• Timang Bay - Timang Bay is typical of many beaches on the Gunung Kidul coast: a strip of sand in a bay, while the sea bottom is of limestone. Located rather far from Yogyakarta, the beach relatively unspoiled, ideal if you want to spend time on your own ‘private beach’. Actually there are two small bays with a low hill between them. An island rock faces the hill, and a cable-way contraption connects the two. Fishermen use it to seek lobsters at the island. The distance from Baron is 27 kilometres; head east to Danggolo, there turn south to the coast.
  • Siung Bay - Siung beach is a strip of sand in a 200 metres wide bay. As elsewhere along the Gunungkidul coast the sand borders a limestone shelf that falls dry at low tide. There is a small fishing community here, that provides very modest accommodation to visitors. Those visitors are mainly aficionados of the sport of cliff climbing. There are said to be 250 different routes to try out. Location about 30 kilometres from Baron beach.

Wediombo Beach - (Wide Sand Beach) largest bay between Parangtritis and Pacitan. Being far from Yogyakarta and other towns, Wediombo is unspoiled. There is not only sand at this semicircular bay. There are lots of rock formations too, and unlike elsewhere in Gunungkidul these are black extrusive rocks, not limestone. One meets many villagers making their livelihood from the sea, collecting sea weed, angling or fishing with nets. The favourite spot for angling is a rock peninsula facing deep water. There are good opportunities for hiking, e.g. to Pulau Kalong (Flying Fox Island, also known as Pulau Glatik (Sparrow Island), accessible by a bridge). There are a few food stalls, the owner of one of them lets guests sleep in her shed for free. Distance: 30 kilometres form Baron Bay, 70 from Yogyakarta.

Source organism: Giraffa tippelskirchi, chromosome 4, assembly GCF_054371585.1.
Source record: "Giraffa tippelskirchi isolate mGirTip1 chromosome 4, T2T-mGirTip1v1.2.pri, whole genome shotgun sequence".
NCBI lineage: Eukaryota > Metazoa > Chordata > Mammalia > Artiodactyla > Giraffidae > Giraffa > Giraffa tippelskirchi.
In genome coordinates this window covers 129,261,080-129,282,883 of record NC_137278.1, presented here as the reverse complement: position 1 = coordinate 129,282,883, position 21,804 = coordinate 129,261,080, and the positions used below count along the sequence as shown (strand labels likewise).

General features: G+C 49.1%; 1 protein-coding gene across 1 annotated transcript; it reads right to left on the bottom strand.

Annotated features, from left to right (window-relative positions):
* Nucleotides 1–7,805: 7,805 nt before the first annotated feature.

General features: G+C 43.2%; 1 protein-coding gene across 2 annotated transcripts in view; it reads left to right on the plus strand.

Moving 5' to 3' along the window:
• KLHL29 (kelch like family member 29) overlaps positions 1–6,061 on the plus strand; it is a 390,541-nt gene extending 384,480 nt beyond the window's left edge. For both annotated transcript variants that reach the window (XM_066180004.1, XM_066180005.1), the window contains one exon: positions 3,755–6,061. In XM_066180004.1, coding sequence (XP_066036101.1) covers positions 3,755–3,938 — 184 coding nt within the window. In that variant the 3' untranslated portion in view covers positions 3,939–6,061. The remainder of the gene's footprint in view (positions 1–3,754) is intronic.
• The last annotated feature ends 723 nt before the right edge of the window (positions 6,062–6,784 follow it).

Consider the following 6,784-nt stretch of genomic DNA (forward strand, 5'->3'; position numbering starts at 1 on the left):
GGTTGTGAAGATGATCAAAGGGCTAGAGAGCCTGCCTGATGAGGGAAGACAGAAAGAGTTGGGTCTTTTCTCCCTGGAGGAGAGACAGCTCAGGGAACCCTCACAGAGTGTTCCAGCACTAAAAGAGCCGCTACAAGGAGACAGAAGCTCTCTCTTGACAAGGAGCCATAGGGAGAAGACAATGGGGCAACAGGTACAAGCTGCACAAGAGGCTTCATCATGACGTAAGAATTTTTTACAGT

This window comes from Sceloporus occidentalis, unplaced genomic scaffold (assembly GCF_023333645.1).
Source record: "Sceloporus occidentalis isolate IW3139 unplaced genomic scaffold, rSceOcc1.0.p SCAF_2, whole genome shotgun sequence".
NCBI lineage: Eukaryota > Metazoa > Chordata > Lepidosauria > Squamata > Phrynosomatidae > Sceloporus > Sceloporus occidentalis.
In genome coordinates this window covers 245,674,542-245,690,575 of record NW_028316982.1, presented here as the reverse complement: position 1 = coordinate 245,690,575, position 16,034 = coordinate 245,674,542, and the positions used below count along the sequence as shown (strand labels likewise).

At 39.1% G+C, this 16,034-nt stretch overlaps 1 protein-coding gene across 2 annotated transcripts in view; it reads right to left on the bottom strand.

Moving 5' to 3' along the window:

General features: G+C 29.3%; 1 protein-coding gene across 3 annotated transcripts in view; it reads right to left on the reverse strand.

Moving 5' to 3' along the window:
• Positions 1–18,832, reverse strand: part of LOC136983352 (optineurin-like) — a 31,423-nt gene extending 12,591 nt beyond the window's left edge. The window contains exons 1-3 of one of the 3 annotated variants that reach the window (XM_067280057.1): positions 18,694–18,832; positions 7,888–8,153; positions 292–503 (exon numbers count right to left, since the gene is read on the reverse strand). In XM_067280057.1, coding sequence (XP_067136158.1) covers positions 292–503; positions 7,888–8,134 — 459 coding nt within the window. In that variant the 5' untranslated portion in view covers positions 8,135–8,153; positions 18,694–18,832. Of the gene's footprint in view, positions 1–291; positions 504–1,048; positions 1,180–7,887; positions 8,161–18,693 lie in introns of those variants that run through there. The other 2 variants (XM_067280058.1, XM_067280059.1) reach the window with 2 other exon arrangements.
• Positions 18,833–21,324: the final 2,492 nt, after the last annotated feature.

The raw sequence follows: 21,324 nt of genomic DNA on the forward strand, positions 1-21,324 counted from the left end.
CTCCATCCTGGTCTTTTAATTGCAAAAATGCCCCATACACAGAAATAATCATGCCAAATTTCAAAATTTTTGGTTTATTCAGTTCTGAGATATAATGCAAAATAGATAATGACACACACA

Caves

The caretaker returning from Goa Langse

The caretaker returning from Goa Langse

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  • Goa Langse or Langse Cave is a small cave located at sea level below a 100-metre high vertical cliff. The cave is sacred, because it is believed to be the meeting place of the legendary queen of the south sea Nyai Roro Kidul and the sultan of Yogyakarta. If you are looking for a cliff scaling adventure, this is the one. But no safety lines provided! The climb down starts with a bamboo ladder on to a square metre “balcony”. Then you have to step out on a 20 cm ledge with only a wooden railing to hold on to and a sheer drop on your other side. Yet villagers, women as well as men, descend the cliff with a load of firewood or victuals as naturally as walking on a street. They even built a prayer house and toilets near the cave, so they must have carried bricks and sacs of cement down as well. From Parangtritis it is a 3-kilometre walk or ride uphill. The sealed road ends at a parking, a motorbike can proceed along a rock paved road. At the end of this lives the caretaker/guide, where you sign the guest book and pay a donation. For a negotiable fee the caretaker is ready to guide you all the way down and up again.